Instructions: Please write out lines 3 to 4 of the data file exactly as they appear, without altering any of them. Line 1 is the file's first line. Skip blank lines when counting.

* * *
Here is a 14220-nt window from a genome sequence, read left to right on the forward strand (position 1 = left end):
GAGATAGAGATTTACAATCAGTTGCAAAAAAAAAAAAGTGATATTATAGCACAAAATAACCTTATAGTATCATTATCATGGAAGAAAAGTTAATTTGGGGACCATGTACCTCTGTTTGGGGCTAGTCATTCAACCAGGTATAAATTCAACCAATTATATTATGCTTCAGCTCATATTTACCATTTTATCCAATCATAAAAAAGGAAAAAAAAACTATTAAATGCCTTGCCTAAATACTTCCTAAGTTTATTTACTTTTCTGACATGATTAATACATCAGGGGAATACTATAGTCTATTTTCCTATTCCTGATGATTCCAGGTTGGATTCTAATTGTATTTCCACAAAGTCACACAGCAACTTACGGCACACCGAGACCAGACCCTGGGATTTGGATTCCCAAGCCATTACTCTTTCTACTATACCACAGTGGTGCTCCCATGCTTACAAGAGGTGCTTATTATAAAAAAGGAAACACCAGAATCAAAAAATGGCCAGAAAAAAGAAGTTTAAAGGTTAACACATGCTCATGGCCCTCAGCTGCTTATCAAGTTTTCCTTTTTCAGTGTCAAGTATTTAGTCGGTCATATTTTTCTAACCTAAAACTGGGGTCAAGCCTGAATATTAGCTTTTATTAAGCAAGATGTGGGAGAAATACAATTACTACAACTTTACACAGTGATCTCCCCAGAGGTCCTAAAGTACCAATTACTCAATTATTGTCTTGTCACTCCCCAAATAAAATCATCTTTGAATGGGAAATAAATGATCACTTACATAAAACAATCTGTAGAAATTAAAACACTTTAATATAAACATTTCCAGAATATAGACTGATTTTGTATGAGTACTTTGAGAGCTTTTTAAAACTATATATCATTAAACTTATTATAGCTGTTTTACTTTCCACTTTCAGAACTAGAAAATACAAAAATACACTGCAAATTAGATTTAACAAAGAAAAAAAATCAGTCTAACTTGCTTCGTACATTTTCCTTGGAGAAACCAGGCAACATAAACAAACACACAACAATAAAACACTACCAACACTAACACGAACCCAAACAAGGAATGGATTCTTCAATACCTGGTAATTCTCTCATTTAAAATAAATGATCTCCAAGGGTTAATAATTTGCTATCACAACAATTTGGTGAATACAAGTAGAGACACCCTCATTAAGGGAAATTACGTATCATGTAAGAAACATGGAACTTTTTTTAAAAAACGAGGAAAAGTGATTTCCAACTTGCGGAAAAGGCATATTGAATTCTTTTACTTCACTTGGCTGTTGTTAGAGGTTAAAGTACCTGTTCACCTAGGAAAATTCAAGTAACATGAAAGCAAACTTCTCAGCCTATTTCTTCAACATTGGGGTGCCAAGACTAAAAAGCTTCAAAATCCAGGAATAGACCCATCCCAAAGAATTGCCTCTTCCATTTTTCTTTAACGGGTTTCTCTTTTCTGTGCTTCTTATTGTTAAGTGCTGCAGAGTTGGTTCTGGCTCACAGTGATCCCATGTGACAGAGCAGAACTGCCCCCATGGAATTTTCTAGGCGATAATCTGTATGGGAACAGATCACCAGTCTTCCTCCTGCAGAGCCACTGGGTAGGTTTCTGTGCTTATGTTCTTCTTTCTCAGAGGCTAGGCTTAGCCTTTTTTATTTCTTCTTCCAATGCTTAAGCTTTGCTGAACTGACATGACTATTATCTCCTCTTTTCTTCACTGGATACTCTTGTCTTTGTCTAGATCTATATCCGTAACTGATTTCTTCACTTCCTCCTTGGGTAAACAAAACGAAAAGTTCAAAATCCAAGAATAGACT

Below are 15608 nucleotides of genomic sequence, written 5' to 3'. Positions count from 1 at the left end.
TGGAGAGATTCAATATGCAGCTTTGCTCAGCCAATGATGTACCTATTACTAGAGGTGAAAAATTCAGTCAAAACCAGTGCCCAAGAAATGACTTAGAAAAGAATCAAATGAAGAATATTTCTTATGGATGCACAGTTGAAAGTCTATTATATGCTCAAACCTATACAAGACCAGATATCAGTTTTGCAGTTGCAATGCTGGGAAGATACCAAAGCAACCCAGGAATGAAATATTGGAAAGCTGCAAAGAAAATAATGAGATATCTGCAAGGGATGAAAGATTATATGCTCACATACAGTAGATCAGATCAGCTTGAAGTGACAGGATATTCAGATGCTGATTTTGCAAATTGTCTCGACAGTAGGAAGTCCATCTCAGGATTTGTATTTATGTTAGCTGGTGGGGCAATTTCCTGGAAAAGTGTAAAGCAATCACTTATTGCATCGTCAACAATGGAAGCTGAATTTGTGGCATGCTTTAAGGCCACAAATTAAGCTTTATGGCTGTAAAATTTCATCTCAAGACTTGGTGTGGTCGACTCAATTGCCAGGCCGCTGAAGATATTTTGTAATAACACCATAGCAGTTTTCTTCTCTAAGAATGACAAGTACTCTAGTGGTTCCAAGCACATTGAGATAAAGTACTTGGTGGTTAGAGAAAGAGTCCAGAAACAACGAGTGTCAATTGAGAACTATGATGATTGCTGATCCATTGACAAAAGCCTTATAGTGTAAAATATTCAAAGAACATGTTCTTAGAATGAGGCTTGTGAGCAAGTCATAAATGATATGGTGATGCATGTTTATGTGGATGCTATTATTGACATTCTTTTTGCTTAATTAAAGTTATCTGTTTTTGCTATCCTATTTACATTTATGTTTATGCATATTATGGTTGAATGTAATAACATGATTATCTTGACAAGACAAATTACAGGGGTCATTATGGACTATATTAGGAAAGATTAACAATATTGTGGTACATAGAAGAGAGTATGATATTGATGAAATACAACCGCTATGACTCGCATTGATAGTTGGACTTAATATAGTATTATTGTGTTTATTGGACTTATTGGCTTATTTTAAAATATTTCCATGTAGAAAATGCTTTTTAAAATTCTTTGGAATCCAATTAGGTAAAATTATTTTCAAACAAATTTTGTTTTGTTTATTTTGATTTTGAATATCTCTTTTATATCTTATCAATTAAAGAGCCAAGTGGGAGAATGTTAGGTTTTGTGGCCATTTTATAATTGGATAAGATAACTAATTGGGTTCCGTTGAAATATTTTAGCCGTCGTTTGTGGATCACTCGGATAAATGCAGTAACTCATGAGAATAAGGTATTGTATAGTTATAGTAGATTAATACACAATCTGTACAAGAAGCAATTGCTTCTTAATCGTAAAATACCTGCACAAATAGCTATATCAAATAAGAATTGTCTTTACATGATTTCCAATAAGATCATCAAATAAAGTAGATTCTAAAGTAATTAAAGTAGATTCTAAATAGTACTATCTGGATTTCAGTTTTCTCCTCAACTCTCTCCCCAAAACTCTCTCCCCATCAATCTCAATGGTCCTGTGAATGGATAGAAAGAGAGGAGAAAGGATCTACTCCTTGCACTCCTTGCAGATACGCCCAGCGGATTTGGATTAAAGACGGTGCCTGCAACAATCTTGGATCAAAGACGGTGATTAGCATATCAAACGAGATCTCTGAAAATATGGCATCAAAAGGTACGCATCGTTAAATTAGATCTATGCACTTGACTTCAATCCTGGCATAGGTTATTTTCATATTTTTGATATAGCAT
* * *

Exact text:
Below are 15608 nucleotides of genomic sequence, written 5' to 3'. Positions count from 1 at the left end.
TGGAGAGATTCAATATGCAGCTTTGCTCAGCCAATGATGTACCTATTACTAGAGGTGAAAAATTCAGTCAAAACCAGTGCCCAAGAAATGACTTAGAAAAGAATCAAATGAAGAATATTTCTTATGGATGCACAGTTGAAAGTCTATTATATGCTCAAACCTATACAAGACCAGATATCAGTTTTGCAGTTGCAATGCTGGGAAGATACCAAAGCAACCCAGGAATGAAATATTGGAAAGCTGCAAAGAAAATAATGAGATATCTGCAAGGGATGAAAGATTATATGCTCACATACAGTAGATCAGATCAGCTTGAAGTGACAGGATATTCAGATGCTGATTTTGCAAATTGTCTCGACAGTAGGAAGTCCATCTCAGGATTTGTATTTATGTTAGCTGGTGGGGCAATTTCCTGGAAAAGTGTAAAGCAATCACTTATTGCATCGTCAACAATGGAAGCTGAATTTGTGGCATGCTTTAAGGCCACAAATTAAGCTTTATGGCTGTAAAATTTCATCTCAAGACTTGGTGTGGTCGACTCAATTGCCAGGCCGCTGAAGATATTTTGTAATAACACCATAGCAGTTTTCTTCTCTAAGAATGACAAGTACTCTAGTGGTTCCAAGCACATTGAGATAAAGTACTTGGTGGTTAGAGAAAGAGTCCAGAAACAACGAGTGTCAATTGAGAACTATGATGATTGCTGATCCATTGACAAAAGCCTTATAGTGTAAAATATTCAAAGAACATGTTCTTAGAATGAGGCTTGTGAGCAAGTCATAAATGATATGGTGATGCATGTTTATGTGGATGCTATTATTGACATTCTTTTTGCTTAATTAAAGTTATCTGTTTTTGCTATCCTATTTACATTTATGTTTATGCATATTATGGTTGAATGTAATAACATGATTATCTTGACAAGACAAATTACAGGGGTCATTATGGACTATATTAGGAAAGATTAACAATATTGTGGTACATAGAAGAGAGTATGATATTGATGAAATACAACCGCTATGACTCGCATTGATAGTTGGACTTAATATAGTATTATTGTGTTTATTGGACTTATTGGCTTATTTTAAAATATTTCCATGTAGAAAATGCTTTTTAAAATTCTTTGGAATCCAATTAGGTAAAATTATTTTCAAACAAATTTTGTTTTGTTTATTTTGATTTTGAATATCTCTTTTATATCTTATCAATTAAAGAGCCAAGTGGGAGAATGTTAGGTTTTGTGGCCATTTTATAATTGGATAAGATAACTAATTGGGTTCCGTTGAAATATTTTAGCCGTCGTTTGTGGATCACTCGGATAAATGCAGTAACTCATGAGAATAAGGTATTGTATAGTTATAGTAGATTAATACACAATCTGTACAAGAAGCAATTGCTTCTTAATCGTAAAATACCTGCACAAATAGCTATATCAAATAAGAATTGTCTTTACATGATTTCCAATAAGATCATCAAATAAAGTAGATTCTAAAGTAATTAAAGTAGATTCTAAATAGTACTATCTGGATTTCAGTTTTCTCCTCAACTCTCTCCCCAAAACTCTCTCCCCATCAATCTCAATGGTCCTGTGAATGGATAGAAAGAGAGGAGAAAGGATCTACTCCTTGCACTCCTTGCAGATACGCCCAGCGGATTTGGATTAAAGACGGTGCCTGCAACAATCTTGGATCAAAGACGGTGATTAGCATATCAAACGAGATCTCTGAAAATATGGCATCAAAAGGTACGCATCGTTAAATTAGATCTATGCACTTGACTTCAATCCTGGCATAGGTTATTTTCATATTTTTGATATAGCAT